Each street, park, downtown, and neighborhood has a story that can be told from multiple perspectives. It has a history, a present day, and a future. With the rapid change taking place in many parts of our region, beginning to share these stories provides an opportunity to learn from each other and imagine the possibilities of the common spaces in our neighborhoods, our city, and our region.
This section tells the stories of five places reflective of our region’s diversity. Each involves a different level of investment and change, ranging from transformation of a parcel in San Francisco's Mission District into a much needed neighborhood park to the regional vision for a 500 mile Bay Trail. The stories are unique, but illustrate themes relevant to a variety of places in the Bay Area.
These five places have touched people’s lives in different ways, but share some common features with other neighborhoods, main streets and downtowns in the region, providing insights to inform future planning and community participation. These places present three recurring themes that can be considered in our placemaking efforts across the region:
Inclusive, Shared Spaces. Shared spaces that improve a community's quality of life are inclusive and create a sense of belonging for people of diverse backgrounds, ages and physical abilities. Integrating a wide range of voices into the planning and design process leads to spaces that reflect the culture, creativity, and unique needs of a community and that people from all walks of life can experience on equal footing.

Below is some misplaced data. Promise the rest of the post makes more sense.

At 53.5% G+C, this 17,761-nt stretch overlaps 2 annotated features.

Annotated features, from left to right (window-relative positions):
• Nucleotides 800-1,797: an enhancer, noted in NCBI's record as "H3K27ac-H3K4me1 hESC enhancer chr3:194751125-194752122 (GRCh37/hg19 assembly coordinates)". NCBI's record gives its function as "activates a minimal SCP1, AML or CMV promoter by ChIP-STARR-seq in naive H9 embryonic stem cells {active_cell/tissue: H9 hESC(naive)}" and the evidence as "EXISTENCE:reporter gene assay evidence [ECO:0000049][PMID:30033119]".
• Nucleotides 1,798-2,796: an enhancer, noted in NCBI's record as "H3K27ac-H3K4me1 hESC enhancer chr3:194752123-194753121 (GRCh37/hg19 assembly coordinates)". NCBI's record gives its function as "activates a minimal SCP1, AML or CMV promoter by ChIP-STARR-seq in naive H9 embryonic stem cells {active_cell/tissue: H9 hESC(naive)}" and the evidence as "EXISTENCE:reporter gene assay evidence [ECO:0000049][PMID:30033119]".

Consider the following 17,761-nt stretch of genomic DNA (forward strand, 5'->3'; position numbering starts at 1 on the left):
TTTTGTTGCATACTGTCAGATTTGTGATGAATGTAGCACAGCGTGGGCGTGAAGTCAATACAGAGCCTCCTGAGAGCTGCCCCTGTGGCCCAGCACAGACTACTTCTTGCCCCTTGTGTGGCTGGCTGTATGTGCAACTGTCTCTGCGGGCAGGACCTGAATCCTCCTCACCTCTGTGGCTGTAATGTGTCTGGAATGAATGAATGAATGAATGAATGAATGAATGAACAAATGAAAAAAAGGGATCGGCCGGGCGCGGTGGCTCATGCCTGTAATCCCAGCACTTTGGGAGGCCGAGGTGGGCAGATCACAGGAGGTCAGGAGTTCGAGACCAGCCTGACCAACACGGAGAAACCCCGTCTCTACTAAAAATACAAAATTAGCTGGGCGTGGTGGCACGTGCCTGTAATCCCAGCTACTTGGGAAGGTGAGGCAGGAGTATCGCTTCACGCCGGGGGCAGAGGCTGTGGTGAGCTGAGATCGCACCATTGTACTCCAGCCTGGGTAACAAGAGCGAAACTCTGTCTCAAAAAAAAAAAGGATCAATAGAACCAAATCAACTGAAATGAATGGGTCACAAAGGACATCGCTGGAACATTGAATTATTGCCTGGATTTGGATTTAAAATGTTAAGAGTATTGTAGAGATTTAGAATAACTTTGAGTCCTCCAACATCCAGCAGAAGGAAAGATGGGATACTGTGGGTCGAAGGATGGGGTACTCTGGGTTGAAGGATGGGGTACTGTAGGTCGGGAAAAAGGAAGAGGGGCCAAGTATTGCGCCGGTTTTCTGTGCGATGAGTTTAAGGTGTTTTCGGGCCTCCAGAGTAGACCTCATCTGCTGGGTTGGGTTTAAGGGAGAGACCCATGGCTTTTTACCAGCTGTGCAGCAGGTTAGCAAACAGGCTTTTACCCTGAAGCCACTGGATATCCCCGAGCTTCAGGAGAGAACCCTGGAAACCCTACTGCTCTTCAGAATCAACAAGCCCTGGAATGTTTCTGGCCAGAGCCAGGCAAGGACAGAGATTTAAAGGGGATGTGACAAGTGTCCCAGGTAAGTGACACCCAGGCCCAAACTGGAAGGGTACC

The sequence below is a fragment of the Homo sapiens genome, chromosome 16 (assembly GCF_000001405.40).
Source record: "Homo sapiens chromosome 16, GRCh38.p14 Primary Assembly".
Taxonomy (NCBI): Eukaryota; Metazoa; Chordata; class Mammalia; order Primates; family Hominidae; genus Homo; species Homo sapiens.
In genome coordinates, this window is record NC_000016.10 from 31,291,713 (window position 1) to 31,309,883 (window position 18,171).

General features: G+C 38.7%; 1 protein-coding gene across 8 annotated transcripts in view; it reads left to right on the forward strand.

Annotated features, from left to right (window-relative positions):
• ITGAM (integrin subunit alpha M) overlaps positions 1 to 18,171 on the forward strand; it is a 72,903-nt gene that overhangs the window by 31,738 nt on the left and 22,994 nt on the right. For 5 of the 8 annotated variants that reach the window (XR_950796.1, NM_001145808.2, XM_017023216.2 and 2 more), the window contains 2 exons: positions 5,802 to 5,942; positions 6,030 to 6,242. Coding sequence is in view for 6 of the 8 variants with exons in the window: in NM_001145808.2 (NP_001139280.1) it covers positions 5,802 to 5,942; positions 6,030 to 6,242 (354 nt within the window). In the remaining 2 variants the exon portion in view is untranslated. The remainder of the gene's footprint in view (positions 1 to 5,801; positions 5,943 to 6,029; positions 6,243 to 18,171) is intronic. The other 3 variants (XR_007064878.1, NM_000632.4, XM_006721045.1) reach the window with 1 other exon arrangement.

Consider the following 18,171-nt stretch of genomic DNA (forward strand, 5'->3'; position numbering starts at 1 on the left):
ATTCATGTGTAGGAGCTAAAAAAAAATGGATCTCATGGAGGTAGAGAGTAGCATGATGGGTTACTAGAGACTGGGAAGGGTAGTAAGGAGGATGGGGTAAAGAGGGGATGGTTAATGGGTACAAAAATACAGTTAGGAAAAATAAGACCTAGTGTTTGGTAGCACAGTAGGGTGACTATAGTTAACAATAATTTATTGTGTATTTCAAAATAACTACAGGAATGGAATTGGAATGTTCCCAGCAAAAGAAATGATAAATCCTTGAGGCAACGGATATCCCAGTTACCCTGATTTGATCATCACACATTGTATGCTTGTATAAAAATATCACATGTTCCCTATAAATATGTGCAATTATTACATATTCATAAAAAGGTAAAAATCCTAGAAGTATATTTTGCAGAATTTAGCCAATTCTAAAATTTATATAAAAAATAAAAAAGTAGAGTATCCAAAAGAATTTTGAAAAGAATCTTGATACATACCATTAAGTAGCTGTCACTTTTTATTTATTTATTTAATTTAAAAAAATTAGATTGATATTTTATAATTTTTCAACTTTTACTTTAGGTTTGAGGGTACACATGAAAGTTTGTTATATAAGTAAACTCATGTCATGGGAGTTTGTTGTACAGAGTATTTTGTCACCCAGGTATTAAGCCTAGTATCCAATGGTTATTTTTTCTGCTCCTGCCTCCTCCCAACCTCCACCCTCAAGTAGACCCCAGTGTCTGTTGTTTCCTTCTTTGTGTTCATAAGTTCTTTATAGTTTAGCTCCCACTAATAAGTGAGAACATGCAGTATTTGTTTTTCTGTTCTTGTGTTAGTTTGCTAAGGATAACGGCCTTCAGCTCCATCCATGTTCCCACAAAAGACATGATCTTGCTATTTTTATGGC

Creativity and Catalysts. Creative uses of public space—transforming a vacant lot into a community park, a block into a temporary downtown, a parcel with an outdated public building into a central square can create a shared space for a neighborhood or entire city and be a catalyst for private investment.
Vision and Coordination. It can take decades to build a trail around the Bay or to enliven a derelict downtown, but a shared vision and a commitment to ongoing coordination can make these things possible.
Connection to Policy. The long-term vitality of shared spaces is closely related to policy issues such as housing affordability and funding for parks and community facilities. For example, addressing escalating housing costs and evictions is critical to ensuring that longtime residents that form a community’s fabric and shape its public spaces are able to remain in place and sustain its unique identity.
San Francisco’s Muni Metro light rail system weaves through the city's neighborhoods and public spaces. Every year, the San Francisco Trolley Dancers transform a selection of places around the Muni Metro stops into performance spaces. Using a wide range of dance styles, the troupe has performed on the side of a wall, in a swimming pool, a park, and a basketball court. According to Director Kim Epifano, the performances give public spaces a new life and history, the essence of which lingers and resonates in the dancers’ minds and in the audience’s minds.